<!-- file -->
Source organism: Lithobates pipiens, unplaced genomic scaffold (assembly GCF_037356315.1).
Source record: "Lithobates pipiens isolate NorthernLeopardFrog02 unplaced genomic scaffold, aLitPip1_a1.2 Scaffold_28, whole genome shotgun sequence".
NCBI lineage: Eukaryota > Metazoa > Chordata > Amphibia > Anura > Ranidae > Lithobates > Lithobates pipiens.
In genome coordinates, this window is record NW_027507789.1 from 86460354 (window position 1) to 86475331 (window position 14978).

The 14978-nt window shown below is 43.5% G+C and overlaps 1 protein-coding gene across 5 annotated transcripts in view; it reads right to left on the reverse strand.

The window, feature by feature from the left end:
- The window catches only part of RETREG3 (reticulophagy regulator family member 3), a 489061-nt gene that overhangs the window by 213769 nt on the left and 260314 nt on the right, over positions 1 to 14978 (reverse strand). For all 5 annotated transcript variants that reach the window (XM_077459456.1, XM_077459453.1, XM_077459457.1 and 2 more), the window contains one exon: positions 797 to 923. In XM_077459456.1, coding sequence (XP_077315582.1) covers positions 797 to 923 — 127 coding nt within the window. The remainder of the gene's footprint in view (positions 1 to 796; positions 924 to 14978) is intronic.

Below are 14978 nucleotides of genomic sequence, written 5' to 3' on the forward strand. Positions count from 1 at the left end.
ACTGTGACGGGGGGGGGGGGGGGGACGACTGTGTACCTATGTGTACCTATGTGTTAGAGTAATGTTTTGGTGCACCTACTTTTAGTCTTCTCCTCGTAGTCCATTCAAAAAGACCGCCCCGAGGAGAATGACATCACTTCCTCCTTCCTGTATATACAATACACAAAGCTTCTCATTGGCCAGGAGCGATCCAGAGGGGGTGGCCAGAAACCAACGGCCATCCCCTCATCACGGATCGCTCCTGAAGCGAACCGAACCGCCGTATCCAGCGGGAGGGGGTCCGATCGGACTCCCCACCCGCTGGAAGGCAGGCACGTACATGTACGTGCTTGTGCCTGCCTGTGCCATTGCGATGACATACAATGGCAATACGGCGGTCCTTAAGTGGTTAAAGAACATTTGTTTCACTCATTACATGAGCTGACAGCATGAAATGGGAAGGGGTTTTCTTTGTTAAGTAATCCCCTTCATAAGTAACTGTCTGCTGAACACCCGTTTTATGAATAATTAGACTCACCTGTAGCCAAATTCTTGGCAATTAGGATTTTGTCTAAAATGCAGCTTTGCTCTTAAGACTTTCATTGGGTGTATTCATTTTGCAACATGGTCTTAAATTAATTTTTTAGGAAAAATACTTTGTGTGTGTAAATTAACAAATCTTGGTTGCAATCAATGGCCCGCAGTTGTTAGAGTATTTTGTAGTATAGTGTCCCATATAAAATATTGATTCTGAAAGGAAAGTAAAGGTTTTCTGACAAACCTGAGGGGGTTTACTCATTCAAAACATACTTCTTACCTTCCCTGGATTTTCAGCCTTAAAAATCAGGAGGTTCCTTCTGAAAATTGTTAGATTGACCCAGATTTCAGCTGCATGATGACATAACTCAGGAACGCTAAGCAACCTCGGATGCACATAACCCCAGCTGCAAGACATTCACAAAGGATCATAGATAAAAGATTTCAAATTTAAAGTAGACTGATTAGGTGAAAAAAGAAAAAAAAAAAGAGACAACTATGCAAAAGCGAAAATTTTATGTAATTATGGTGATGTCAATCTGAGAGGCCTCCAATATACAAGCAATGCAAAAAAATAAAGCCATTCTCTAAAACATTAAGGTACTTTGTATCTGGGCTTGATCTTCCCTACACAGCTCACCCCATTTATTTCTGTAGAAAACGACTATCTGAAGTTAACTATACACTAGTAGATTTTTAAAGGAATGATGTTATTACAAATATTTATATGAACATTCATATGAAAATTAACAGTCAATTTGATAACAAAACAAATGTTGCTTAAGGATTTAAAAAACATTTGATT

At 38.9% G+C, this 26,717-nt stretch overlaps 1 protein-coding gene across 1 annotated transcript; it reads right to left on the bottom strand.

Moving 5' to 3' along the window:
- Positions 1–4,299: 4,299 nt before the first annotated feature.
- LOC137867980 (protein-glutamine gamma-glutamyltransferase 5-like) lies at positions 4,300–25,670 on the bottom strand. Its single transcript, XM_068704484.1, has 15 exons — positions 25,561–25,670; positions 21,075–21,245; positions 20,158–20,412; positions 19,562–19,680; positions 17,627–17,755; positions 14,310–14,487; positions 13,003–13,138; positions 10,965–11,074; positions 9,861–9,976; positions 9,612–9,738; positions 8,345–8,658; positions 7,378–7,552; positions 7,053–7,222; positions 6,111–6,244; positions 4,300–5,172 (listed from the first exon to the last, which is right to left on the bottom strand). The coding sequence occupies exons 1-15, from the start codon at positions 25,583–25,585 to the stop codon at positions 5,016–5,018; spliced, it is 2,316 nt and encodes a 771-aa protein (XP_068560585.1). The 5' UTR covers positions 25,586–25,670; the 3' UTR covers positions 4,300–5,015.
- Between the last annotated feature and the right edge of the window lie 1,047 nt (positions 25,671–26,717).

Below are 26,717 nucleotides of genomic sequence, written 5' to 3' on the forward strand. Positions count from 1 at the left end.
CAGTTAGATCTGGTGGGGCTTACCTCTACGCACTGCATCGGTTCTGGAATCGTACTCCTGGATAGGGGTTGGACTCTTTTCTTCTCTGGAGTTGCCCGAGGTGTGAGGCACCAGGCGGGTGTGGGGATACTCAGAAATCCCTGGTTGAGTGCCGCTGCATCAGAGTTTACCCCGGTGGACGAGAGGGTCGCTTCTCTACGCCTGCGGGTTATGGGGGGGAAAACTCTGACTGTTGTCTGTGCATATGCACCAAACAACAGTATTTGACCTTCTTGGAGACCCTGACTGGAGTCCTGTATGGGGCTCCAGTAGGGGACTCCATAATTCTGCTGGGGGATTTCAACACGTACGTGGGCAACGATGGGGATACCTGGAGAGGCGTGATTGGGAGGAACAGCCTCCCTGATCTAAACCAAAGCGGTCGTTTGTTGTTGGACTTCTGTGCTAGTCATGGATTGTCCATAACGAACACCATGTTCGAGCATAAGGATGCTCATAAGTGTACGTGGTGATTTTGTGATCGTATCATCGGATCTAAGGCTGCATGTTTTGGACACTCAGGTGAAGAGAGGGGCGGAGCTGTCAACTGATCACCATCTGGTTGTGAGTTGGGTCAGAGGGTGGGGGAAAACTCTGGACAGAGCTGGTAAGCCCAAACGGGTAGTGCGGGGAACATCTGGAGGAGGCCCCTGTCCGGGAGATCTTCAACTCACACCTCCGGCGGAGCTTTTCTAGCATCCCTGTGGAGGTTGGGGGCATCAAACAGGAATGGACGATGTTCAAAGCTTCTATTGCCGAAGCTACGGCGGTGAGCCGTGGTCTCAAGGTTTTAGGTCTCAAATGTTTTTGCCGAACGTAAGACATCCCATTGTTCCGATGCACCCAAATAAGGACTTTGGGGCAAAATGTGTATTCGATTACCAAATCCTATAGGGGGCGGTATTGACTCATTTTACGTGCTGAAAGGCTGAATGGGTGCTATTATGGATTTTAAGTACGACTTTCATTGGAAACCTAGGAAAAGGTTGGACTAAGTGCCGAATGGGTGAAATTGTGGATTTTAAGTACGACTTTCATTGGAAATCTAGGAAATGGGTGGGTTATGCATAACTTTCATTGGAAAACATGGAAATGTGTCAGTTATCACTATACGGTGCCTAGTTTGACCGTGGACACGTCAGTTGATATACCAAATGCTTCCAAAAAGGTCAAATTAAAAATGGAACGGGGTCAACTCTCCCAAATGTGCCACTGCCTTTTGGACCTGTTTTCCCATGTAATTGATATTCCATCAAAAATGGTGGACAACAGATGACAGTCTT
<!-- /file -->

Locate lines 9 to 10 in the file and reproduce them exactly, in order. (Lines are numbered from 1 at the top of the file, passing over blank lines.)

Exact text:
ACTGTGACGGGGGGGGGGGGGGGGACGACTGTGTACCTATGTGTACCTATGTGTTAGAGTAATGTTTTGGTGCACCTACTTTTAGTCTTCTCCTCGTAGTCCATTCAAAAAGACCGCCCCGAGGAGAATGACATCACTTCCTCCTTCCTGTATATACAATACACAAAGCTTCTCATTGGCCAGGAGCGATCCAGAGGGGGTGGCCAGAAACCAACGGCCATCCCCTCATCACGGATCGCTCCTGAAGCGAACCGAACCGCCGTATCCAGCGGGAGGGGGTCCGATCGGACTCCCCACCCGCTGGAAGGCAGGCACGTACATGTACGTGCTTGTGCCTGCCTGTGCCATTGCGATGACATACAATGGCAATACGGCGGTCCTTAAGTGGTTAAAGAACATTTGTTTCACTCATTACATGAGCTGACAGCATGAAATGGGAAGGGGTTTTCTTTGTTAAGTAATCCCCTTCATAAGTAACTGTCTGCTGAACACCCGTTTTATGAATAATTAGACTCACCTGTAGCCAAATTCTTGGCAATTAGGATTTTGTCTAAAATGCAGCTTTGCTCTTAAGACTTTCATTGGGTGTATTCATTTTGCAACATGGTCTTAAATTAATTTTTTAGGAAAAATACTTTGTGTGTGTAAATTAACAAATCTTGGTTGCAATCAATGGCCCGCAGTTGTTAGAGTATTTTGTAGTATAGTGTCCCATATAAAATATTGATTCTGAAAGGAAAGTAAAGGTTTTCTGACAAACCTGAGGGGGTTTACTCATTCAAAACATACTTCTTACCTTCCCTGGATTTTCAGCCTTAAAAATCAGGAGGTTCCTTCTGAAAATTGTTAGATTGACCCAGATTTCAGCTGCATGATGACATAACTCAGGAACGCTAAGCAACCTCGGATGCACATAACCCCAGCTGCAAGACATTCACAAAGGATCATAGATAAAAGATTTCAAATTTAAAGTAGACTGATTAGGTGAAAAAAGAAAAAAAAAAAGAGACAACTATGCAAAAGCGAAAATTTTATGTAATTATGGTGATGTCAATCTGAGAGGCCTCCAATATACAAGCAATGCAAAAAAATAAAGCCATTCTCTAAAACATTAAGGTACTTTGTATCTGGGCTTGATCTTCCCTACACAGCTCACCCCATTTATTTCTGTAGAAAACGACTATCTGAAGTTAACTATACACTAGTAGATTTTTAAAGGAATGATGTTATTACAAATATTTATATGAACATTCATATGAAAATTAACAGTCAATTTGATAACAAAACAAATGTTGCTTAAGGATTTAAAAAACATTTGATT

At 38.9% G+C, this 26,717-nt stretch overlaps 1 protein-coding gene across 1 annotated transcript; it reads right to left on the bottom strand.